2020 Census: What You Need To Know

Our Communities Deserve to be Seen, Heard,

and Counted

On February 26th, ArtsBoston presented an information session for arts workers about the upcoming 2020 Census and how the arts sector should be involved. In partnership with MASSCreative and expertly led by Mass Voter Table Director Beth Huang, this crash course informed us about the direct impact the US Census has on our communities and what we can do to help Getting Out The Count!

As the Director at the Mass Voter Table, Beth works with over 25 community organizations to increase voter turnout and civic leadership in communities of color, youth, and working-class people in Massachusetts. Beth and ArtsBoston partnership goes back to the inception of the Audience Lab.

The census is a chance for all of our communities to tell the story of who they are.

Beth’s passion for civic engagement runs deep, and with the census on the horizon, it’s crucial to remember why it’s important to stay involved. She says, “The census is a chance for all of our communities to tell the story of who they are.” Every ten years, the data collected helps us understand who lives in our neighborhoods, impacts political redistricting, and determines how $800 billion in federal resources is allocated across communities for public education, affordable housing, and public transportation and infrastructure.

It’s these vital civic services that intersect with our audiences’ ability to engage with the region’s arts and culture.

2020 Census will help to determine critical Federal funding for public transportation in Boston. | MBTA Red Line train. (Robin Lubbock/WBUR)

Being counted in the census is especially important for populations who have been historically undercounted or hard to count (this includes people of color, communities where English is not the first language, young children, and low-income households). For federal funding to be equitable, an effort must be made to reach out to these undercounted groups. Beth also pointed out that communities, where English is not the first language, can also create a barrier to filling out the census.  To alleviate these challenges, arts organizations can get involved in several ways, especially if these hard to count communities are your neighbors!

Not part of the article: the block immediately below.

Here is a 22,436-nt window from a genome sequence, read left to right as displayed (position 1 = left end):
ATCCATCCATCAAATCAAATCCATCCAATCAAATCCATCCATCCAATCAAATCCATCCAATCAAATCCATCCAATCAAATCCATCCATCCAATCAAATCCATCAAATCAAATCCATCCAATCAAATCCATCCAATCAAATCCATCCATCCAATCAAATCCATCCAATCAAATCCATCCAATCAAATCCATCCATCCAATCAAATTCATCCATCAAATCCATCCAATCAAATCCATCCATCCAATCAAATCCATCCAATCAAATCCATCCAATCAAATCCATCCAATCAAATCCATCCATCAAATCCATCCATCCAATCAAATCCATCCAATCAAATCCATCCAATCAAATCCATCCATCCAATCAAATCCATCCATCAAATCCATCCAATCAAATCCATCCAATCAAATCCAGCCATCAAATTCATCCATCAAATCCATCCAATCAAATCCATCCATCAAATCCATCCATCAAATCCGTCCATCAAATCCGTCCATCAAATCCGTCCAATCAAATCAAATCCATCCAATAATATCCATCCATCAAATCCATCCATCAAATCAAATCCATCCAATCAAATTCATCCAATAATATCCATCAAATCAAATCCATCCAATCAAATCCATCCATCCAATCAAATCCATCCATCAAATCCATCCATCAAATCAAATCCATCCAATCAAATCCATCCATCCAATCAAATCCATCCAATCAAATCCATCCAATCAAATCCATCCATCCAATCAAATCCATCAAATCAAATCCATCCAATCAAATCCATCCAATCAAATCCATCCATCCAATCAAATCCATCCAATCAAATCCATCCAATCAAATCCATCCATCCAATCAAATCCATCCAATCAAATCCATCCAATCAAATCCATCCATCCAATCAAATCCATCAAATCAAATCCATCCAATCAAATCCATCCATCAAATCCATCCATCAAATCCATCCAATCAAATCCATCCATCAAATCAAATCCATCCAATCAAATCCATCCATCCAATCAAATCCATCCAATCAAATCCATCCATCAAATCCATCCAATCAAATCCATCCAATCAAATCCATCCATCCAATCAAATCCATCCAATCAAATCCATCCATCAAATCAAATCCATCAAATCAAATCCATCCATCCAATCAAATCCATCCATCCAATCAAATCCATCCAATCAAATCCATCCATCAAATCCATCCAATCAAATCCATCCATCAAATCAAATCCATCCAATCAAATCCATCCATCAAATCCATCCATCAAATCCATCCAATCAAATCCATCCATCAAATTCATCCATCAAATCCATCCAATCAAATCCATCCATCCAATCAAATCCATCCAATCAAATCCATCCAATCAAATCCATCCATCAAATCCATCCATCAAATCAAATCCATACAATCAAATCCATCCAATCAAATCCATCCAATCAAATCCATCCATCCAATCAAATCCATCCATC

Multi-lingual urban neighborhoods like Dorchester’s Upham’s Corner are often undercounted. | The Strand Theater located in Upham’s Corner in Dorchester. (Jesse Costa/WBUR)

5 Fast Facts about the 2020 Census

1) Beginning on March 12, the US Census Bureau will send letters to households to kick off the self-reporting process.

2) There is no question asking about citizenship!

3) The census only takes 5 minutes to fill out, contains 12 questions, and is completely confidential and protected by law.

4) Self-reporting for the 2020 census is taking place online for the first time in census history at www.2020census.gov!

5) Self-reporting is open from March 13, 2020 – May 12, 2020.

What Your Organization Can Do

• Incorporate reminders about the importance of getting a full and fair count on the census in newsletters, collateral, listservs, and other messaging
• Create an “I counted” social media campaign
• Host or find a host for a Questionnaire Assistance Center, which offers information and assistance with the census, access to computers, tablets, and mobile devices, and translated materials
• Help distribute posters and brochures about the 2020 Census in public spaces and venues
• Host a Census Day celebration in the week of April 1, 2020
• Host a job fair to recruit Census Bureau enumerators. Encourage your freelance and student communities to apply for a temporary part-time, flexible position with the 2020 Census. Suffolk County pays $25- 27.50 an hour.

As arts organizations, getting involved with the 2020 Census is a no-brainer way that we can impact the political sector and contribute to increasing public equity for our audiences, networks, and neighbors. Because it’s taking place during this busy election season, it’s crucial to be proactive about you and your household’s participation and to spread the word in your communities. Let’s help Get Out The Count!

For more information, check out the
Massachusetts 2020 Census department, the Massachusetts Census Equity Fund, and MassCounts.

 


Elena Morris (she/her/hers) is ArtsBoston’s Patron Service Manager. She is a dramaturg and arts administrator passionate about forward thinking in the arts. Elena holds a BFA in Theatre Arts from Boston University, focusing her studies on dramatic literature and movement. twitter-4-512 @elena_pearl
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